When the Conservative Political Action Conference (CPAC) has its annual howling convention in the Washington, DC area, the mainstream mass media expands its coverage like an accordion from the weeks leading up to the gathering to the analysis of the aftermath. Why? Because a demanding CPAC summons all the Republican contenders for the presidential nomination and woe be the potential candidates who excuse themselves.
What is the counterpart for the Democrats? The nearest is Robert Borosage’s smaller convention (this year it is called Populism2015), which is easily ignored by the Democratic incumbents in the White House and the current frontrunner Hillary Clinton. Borosage has given up even inviting President Obama to come down Connecticut Avenue and speak to the faithful at the Washington Hilton or other venues.
Turn on C-SPAN and the “Road to the White House” is complete with speeches at events and convocations where the Republican contenders for the presidency brandish their ambitions. Where is the C-SPAN coverage of the Democratic counterparts? Well, Hillary hasn’t announced yet and only Martin O’Malley (former governor of Maryland), Jim Webb (former Senator from Virginia) and Senator Bernie Sanders (VT) are stirring the waters, but none of these “candidates in waiting” have announced. No contest. The Republicans dominate C-SPAN’s “Road to the White House” and will until the end of the primary season next year with their repetitious fact-starved fulminations.
Here we tediously go again for 2016 unless the progressives stop demoralizing themselves with political resignation and begin applying the dicta of the great abolitionist, Frederick Douglass: “Power concedes nothing without a demand; it never did and it never will.”
Tethered to the Party’s militarist and corporatist Democrats like the Clintons, Robert Rubin and Lawrence Summers, liberals and those on the Left rarely escape these ties, which means that their demands for progressive change are often shrugged off. Democratic candidates know progressives think they have no choice but to support the Democratic nominee. At the same time, the radical Right at CPAC summons the Republican candidates and issues them an ultimatum: give attention to the right-wing agenda or else. Senator John McCain found this out in the 2008 presidential campaign.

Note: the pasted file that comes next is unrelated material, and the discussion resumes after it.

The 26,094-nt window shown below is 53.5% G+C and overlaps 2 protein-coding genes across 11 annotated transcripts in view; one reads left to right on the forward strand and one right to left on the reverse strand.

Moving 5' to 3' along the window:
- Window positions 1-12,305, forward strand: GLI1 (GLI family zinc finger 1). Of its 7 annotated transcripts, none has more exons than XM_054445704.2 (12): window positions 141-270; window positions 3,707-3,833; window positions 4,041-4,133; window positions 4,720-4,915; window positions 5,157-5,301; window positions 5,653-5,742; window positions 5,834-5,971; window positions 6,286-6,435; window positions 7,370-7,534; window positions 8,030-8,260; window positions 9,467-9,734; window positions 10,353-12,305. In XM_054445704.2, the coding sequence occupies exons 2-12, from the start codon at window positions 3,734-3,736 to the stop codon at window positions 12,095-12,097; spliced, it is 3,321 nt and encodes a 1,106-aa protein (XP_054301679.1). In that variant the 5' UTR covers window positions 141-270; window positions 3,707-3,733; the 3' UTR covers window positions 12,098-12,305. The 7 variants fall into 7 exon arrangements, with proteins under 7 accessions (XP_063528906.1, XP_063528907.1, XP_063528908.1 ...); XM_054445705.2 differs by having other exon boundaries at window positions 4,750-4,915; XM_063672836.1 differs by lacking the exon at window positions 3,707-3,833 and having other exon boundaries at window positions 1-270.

Look at the competition within the Republican Party, including Florida Senator Marco Rubio who has no problem criticizing the dynastic Jeb Bush. Compare this with the absence of any Democrat challenging the dynastic Hillary Clinton. The latter’s march to the coronation leaves the press with little more than commenting on her inevitability, the riches of the Clinton Foundation, and her prowess in raising money. (The recent self-inflicted email hot seat is an exception.) In fact, one report said that the only opponent to Hillary may be the media itself as a surrogate for the moribund party.
Bill Curry, a life-long Democrat, has observed in the columns he writes how ideologically active and challenging the Republicans are compared to the Democrats.
It is not as if the Democrats could not have their own robust primary with competing platforms, reflecting majoritarian American support. Such exercises are not currently on the table. The very idea of such a competitive presidential primary is seen as undermining the prospects of the anointed Hillary.